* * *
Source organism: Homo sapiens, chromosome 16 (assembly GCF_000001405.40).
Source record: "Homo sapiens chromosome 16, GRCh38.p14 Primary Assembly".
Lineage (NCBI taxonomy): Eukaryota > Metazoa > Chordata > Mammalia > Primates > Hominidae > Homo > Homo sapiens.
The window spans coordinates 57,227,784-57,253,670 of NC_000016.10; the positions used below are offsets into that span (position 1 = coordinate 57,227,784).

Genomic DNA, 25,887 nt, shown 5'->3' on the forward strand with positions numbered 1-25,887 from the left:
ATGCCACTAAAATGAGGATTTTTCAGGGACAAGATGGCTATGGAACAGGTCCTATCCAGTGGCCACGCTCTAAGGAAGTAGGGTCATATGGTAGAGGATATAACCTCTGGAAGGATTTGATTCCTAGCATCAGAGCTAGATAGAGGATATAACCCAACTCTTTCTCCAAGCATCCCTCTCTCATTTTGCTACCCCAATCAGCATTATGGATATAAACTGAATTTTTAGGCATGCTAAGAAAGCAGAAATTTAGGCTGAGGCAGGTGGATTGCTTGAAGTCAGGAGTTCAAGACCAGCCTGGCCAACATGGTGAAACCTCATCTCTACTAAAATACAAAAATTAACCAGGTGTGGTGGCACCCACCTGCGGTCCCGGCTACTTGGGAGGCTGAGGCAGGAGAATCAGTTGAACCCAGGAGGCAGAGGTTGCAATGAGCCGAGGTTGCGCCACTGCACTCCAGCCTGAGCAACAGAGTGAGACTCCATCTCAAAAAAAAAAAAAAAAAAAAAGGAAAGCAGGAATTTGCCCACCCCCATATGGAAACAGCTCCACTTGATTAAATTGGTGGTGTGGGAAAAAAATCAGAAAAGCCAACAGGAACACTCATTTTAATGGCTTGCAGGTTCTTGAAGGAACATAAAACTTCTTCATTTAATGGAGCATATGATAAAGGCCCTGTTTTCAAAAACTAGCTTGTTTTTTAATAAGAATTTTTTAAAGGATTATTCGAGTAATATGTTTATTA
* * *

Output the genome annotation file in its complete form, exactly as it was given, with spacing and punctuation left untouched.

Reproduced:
Source organism: Homo sapiens, chromosome 16 (assembly GCF_000001405.40).
Source record: "Homo sapiens chromosome 16, GRCh38.p14 Primary Assembly".
Lineage (NCBI taxonomy): Eukaryota > Metazoa > Chordata > Mammalia > Primates > Hominidae > Homo > Homo sapiens.
The window spans coordinates 57,227,784-57,253,670 of NC_000016.10; the positions used below are offsets into that span (position 1 = coordinate 57,227,784).

Genomic DNA, 25,887 nt, shown 5'->3' on the forward strand with positions numbered 1-25,887 from the left:
ATGCCACTAAAATGAGGATTTTTCAGGGACAAGATGGCTATGGAACAGGTCCTATCCAGTGGCCACGCTCTAAGGAAGTAGGGTCATATGGTAGAGGATATAACCTCTGGAAGGATTTGATTCCTAGCATCAGAGCTAGATAGAGGATATAACCCAACTCTTTCTCCAAGCATCCCTCTCTCATTTTGCTACCCCAATCAGCATTATGGATATAAACTGAATTTTTAGGCATGCTAAGAAAGCAGAAATTTAGGCTGAGGCAGGTGGATTGCTTGAAGTCAGGAGTTCAAGACCAGCCTGGCCAACATGGTGAAACCTCATCTCTACTAAAATACAAAAATTAACCAGGTGTGGTGGCACCCACCTGCGGTCCCGGCTACTTGGGAGGCTGAGGCAGGAGAATCAGTTGAACCCAGGAGGCAGAGGTTGCAATGAGCCGAGGTTGCGCCACTGCACTCCAGCCTGAGCAACAGAGTGAGACTCCATCTCAAAAAAAAAAAAAAAAAAAAAGGAAAGCAGGAATTTGCCCACCCCCATATGGAAACAGCTCCACTTGATTAAATTGGTGGTGTGGGAAAAAAATCAGAAAAGCCAACAGGAACACTCATTTTAATGGCTTGCAGGTTCTTGAAGGAACATAAAACTTCTTCATTTAATGGAGCATATGATAAAGGCCCTGTTTTCAAAAACTAGCTTGTTTTTTAATAAGAATTTTTTAAAGGATTATTCGAGTAATATGTTTATTA